The DOL Rule is Mostly Dead, The SEC Proposal is Out There, and The Future is Murky

A death. A failed rescue attempt. An eleventh hour development on the horizon. Who says the world of healthcare is boring!?

The attempts of the AARP and three state attorneys general were unsuccessful in reviving the dying Department of Labor (DOL) fiduciary rule. In an attempt to save the rule, on April 26, a coalition of attorneys general from California, New York, and Oregon filed to intervene, in a lawsuit challenging the DOL regulation and requested an en banc rehearing of the March 16 decision that vacated the fiduciary rule. On Thursday, May 3, the court denied both of these motions unceremoniously.

It is possible the court may decide to re-hear the case on its own, but that is unlikely. However, the rule is not officially dead until the First Circuit issues its mandate vacating the rule. The Court was expected to issue its mandate on May 7, 2018, but it did not.

With the DOL rule essentially out of the picture, all eyes turn to the Securities and Exchange Commission (SEC) proposal. The SEC now has responsibility for setting fiduciary and “best interest” standards. Their latest proposal sets that standard for “best interest” and calls on brokers to establish policies to identify and avoid conflicts. The SEC proposal also maintains a FINRA arbitration process. This standard could potentially have far-reaching influence on how the NAIC regulates the sale of securities, if adopted.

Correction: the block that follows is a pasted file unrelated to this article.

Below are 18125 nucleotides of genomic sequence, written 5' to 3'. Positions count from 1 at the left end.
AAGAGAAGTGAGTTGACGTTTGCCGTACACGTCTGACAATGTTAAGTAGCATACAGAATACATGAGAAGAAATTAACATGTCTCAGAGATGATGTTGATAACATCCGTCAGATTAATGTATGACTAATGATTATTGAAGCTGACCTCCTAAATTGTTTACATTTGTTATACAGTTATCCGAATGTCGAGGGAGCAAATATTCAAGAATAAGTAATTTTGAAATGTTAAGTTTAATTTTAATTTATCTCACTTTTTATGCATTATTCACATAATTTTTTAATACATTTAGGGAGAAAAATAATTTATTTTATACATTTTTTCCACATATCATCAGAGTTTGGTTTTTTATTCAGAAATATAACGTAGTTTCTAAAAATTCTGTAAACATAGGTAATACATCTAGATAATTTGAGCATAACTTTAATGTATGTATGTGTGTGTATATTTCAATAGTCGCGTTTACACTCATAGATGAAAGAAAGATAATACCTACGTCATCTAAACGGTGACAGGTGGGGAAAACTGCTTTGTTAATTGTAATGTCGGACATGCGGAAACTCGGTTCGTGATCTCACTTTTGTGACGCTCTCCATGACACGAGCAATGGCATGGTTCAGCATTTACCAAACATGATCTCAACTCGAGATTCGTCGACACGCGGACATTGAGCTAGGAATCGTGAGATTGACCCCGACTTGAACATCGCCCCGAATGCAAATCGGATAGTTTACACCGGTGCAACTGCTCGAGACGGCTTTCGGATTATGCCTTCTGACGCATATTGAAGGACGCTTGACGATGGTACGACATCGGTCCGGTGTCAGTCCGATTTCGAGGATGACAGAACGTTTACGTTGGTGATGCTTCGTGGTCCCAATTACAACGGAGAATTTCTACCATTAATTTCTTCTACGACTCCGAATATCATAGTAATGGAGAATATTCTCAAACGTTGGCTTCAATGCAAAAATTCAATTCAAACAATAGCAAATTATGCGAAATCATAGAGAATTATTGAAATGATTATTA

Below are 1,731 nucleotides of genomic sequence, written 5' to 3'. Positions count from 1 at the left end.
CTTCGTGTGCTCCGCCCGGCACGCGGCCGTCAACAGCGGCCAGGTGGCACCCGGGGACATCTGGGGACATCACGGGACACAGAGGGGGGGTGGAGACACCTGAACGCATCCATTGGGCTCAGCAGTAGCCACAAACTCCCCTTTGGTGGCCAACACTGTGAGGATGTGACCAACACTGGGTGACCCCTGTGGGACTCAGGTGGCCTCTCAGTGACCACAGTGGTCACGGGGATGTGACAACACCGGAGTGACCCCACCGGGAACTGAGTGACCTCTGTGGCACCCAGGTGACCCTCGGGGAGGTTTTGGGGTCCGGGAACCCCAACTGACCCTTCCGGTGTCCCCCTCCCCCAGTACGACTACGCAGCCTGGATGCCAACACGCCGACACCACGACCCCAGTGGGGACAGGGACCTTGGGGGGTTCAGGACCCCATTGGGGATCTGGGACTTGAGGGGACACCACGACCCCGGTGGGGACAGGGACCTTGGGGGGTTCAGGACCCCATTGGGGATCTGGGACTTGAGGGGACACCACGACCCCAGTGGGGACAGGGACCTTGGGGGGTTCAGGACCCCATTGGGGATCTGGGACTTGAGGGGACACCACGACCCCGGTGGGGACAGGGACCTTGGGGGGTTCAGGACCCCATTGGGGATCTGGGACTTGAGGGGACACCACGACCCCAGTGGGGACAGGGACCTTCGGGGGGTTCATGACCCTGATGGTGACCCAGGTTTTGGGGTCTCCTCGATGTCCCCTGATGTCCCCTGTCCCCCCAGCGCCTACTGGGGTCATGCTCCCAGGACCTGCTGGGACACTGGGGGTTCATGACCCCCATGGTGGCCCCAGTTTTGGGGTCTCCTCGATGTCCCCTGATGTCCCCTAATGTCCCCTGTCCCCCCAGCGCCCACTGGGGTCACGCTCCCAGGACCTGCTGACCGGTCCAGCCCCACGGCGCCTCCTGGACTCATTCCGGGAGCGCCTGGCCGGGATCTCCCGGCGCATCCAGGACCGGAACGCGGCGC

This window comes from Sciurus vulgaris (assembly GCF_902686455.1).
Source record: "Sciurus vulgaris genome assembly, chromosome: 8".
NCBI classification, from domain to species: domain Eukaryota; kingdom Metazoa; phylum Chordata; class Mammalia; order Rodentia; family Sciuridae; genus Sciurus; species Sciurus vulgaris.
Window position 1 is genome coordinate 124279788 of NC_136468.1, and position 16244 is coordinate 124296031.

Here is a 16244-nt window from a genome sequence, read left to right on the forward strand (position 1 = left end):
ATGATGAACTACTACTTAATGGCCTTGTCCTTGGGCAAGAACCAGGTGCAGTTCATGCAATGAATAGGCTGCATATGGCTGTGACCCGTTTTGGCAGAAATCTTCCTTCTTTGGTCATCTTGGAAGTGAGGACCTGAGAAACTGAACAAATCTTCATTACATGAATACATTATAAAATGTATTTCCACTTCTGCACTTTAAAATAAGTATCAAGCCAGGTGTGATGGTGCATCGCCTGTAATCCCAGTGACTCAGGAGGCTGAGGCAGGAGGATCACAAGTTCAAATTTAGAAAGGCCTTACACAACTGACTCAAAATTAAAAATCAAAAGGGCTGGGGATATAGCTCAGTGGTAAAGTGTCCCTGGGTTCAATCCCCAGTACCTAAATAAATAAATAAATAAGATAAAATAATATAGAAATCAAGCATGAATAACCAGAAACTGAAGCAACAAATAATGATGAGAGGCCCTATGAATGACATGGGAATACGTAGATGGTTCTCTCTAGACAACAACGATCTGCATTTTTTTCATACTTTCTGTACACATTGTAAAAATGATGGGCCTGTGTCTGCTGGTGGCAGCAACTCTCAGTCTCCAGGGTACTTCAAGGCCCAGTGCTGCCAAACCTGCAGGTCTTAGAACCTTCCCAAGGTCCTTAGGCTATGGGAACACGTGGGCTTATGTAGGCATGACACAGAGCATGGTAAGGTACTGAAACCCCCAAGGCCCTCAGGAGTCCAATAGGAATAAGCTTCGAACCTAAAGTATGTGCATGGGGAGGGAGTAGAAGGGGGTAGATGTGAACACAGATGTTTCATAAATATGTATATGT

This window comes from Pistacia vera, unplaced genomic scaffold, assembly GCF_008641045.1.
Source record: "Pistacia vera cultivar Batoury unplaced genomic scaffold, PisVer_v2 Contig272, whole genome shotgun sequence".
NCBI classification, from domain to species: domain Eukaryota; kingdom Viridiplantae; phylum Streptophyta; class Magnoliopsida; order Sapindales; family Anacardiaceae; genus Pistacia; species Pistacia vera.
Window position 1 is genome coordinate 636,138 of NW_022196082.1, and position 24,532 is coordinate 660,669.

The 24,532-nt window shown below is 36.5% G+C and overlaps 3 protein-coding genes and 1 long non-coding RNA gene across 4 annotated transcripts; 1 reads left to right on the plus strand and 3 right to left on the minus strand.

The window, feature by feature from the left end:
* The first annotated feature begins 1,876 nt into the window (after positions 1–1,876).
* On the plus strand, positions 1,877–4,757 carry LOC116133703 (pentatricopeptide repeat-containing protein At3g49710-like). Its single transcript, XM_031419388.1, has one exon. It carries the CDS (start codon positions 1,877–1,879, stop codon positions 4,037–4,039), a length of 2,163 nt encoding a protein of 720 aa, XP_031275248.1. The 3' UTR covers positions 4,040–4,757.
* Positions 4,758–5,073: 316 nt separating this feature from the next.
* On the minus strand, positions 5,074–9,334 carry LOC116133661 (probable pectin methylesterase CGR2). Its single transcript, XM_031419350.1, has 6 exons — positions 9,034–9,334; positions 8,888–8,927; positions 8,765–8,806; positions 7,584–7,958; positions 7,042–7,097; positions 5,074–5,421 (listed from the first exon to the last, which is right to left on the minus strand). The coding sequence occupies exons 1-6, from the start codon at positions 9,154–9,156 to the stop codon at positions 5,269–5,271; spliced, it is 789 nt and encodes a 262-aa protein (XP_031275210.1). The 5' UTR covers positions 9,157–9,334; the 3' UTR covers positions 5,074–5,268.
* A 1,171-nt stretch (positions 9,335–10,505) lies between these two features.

The Labor Department and Internal Revenue Service clarify that brokers can continue to earn income through commissions when offering mutual funds and other savings products. While the Fifth Circuit Court of Appeals’ decision eliminated those new fiduciary requirements that went into effect this year, it does away with the “Best Interest Contract Exemption.” The BIC provides a means for advisors to offer advice as an ERISA fiduciary and still receive commissions.

The Department of Labor has until June 13, 2018 to appeal the Fifth Circuit’s decision to the Supreme Court. However, given the fact that they passively allowed the deadline to appeal the decision to pass, it’s unlikely they will move on this issue. Meanwhile, the SEC proposal is open for public comment and the Department of Labor has suggested that financial institutions continue to rely on the temporary enforcement policy.

This is a developing issue. Follow the Boon Blog for the most current updates as the situation unfolds.

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